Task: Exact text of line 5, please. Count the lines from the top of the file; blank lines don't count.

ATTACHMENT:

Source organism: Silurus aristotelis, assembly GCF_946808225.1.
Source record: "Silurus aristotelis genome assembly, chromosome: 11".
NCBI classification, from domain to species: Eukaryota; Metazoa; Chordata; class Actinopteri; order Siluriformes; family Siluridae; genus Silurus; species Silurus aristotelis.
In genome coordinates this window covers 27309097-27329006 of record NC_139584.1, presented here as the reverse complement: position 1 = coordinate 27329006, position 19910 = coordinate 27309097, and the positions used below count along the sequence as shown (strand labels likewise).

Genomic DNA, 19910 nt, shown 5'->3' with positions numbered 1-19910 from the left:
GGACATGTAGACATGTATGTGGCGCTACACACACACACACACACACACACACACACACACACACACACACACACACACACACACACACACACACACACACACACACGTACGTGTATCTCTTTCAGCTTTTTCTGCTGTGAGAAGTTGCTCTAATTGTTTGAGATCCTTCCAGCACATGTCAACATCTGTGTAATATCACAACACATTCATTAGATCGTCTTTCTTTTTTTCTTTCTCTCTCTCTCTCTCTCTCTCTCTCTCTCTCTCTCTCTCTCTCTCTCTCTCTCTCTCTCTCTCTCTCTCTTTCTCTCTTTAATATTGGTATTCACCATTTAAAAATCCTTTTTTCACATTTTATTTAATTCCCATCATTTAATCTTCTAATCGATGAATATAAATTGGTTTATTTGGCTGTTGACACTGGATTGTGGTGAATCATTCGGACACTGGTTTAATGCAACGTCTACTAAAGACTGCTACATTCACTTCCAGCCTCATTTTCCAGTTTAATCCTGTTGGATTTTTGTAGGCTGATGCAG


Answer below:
Genomic DNA, 19910 nt, shown 5'->3' with positions numbered 1-19910 from the left: